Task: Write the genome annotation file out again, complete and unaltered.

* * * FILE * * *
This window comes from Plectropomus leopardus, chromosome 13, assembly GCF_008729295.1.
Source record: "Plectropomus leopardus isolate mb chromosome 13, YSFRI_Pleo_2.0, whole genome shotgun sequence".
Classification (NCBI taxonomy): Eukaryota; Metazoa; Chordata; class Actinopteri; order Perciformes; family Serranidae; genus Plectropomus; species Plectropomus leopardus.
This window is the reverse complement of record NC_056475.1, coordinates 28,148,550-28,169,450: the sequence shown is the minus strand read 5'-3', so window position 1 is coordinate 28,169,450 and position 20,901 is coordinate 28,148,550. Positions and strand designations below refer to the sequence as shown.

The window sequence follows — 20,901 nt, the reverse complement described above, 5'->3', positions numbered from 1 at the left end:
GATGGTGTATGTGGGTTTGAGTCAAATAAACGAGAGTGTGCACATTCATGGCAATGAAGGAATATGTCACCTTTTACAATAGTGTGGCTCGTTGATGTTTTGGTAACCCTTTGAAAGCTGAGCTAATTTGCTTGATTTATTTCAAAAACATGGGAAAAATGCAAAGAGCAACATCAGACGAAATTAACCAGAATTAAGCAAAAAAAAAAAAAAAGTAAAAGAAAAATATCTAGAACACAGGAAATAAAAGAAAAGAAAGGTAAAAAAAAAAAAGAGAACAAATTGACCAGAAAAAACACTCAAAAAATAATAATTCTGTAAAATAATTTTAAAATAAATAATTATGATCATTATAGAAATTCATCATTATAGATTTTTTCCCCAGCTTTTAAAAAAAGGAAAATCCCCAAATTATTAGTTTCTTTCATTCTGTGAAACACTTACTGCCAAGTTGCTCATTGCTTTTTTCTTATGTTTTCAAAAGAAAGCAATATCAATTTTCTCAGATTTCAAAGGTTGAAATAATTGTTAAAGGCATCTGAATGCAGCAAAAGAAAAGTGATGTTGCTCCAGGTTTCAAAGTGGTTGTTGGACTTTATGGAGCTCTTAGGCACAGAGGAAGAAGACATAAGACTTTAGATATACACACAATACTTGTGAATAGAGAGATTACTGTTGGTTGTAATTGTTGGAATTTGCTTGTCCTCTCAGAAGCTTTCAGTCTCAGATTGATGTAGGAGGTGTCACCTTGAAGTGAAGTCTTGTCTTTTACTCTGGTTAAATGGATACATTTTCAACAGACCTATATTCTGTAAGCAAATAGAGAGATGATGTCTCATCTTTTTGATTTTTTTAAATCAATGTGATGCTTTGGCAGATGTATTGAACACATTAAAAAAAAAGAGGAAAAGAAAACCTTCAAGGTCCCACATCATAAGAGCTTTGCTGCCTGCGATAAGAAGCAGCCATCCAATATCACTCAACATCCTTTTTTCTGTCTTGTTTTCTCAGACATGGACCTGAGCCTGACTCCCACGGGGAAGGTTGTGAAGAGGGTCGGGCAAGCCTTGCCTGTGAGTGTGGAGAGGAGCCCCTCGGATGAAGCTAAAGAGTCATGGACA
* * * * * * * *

This window comes from Plectropomus leopardus, chromosome 13, assembly GCF_008729295.1.
Source record: "Plectropomus leopardus isolate mb chromosome 13, YSFRI_Pleo_2.0, whole genome shotgun sequence".
Classification (NCBI taxonomy): Eukaryota; Metazoa; Chordata; class Actinopteri; order Perciformes; family Serranidae; genus Plectropomus; species Plectropomus leopardus.
This window is the reverse complement of record NC_056475.1, coordinates 28,148,550-28,169,450: the sequence shown is the minus strand read 5'-3', so window position 1 is coordinate 28,169,450 and position 20,901 is coordinate 28,148,550. Positions and strand designations below refer to the sequence as shown.

The window sequence follows — 20,901 nt, the reverse complement described above, 5'->3', positions numbered from 1 at the left end:
GATGGTGTATGTGGGTTTGAGTCAAATAAACGAGAGTGTGCACATTCATGGCAATGAAGGAATATGTCACCTTTTACAATAGTGTGGCTCGTTGATGTTTTGGTAACCCTTTGAAAGCTGAGCTAATTTGCTTGATTTATTTCAAAAACATGGGAAAAATGCAAAGAGCAACATCAGACGAAATTAACCAGAATTAAGCAAAAAAAAAAAAAAAGTAAAAGAAAAATATCTAGAACACAGGAAATAAAAGAAAAGAAAGGTAAAAAAAAAAAAGAGAACAAATTGACCAGAAAAAACACTCAAAAAATAATAATTCTGTAAAATAATTTTAAAATAAATAATTATGATCATTATAGAAATTCATCATTATAGATTTTTTCCCCAGCTTTTAAAAAAAGGAAAATCCCCAAATTATTAGTTTCTTTCATTCTGTGAAACACTTACTGCCAAGTTGCTCATTGCTTTTTTCTTATGTTTTCAAAAGAAAGCAATATCAATTTTCTCAGATTTCAAAGGTTGAAATAATTGTTAAAGGCATCTGAATGCAGCAAAAGAAAAGTGATGTTGCTCCAGGTTTCAAAGTGGTTGTTGGACTTTATGGAGCTCTTAGGCACAGAGGAAGAAGACATAAGACTTTAGATATACACACAATACTTGTGAATAGAGAGATTACTGTTGGTTGTAATTGTTGGAATTTGCTTGTCCTCTCAGAAGCTTTCAGTCTCAGATTGATGTAGGAGGTGTCACCTTGAAGTGAAGTCTTGTCTTTTACTCTGGTTAAATGGATACATTTTCAACAGACCTATATTCTGTAAGCAAATAGAGAGATGATGTCTCATCTTTTTGATTTTTTTAAATCAATGTGATGCTTTGGCAGATGTATTGAACACATTAAAAAAAAAGAGGAAAAGAAAACCTTCAAGGTCCCACATCATAAGAGCTTTGCTGCCTGCGATAAGAAGCAGCCATCCAATATCACTCAACATCCTTTTTTCTGTCTTGTTTTCTCAGACATGGACCTGAGCCTGACTCCCACGGGGAAGGTTGTGAAGAGGGTCGGGCAAGCCTTGCCTGTGAGTGTGGAGAGGAGCCCCTCGGATGAAGCTAAAGAGTCATGGACA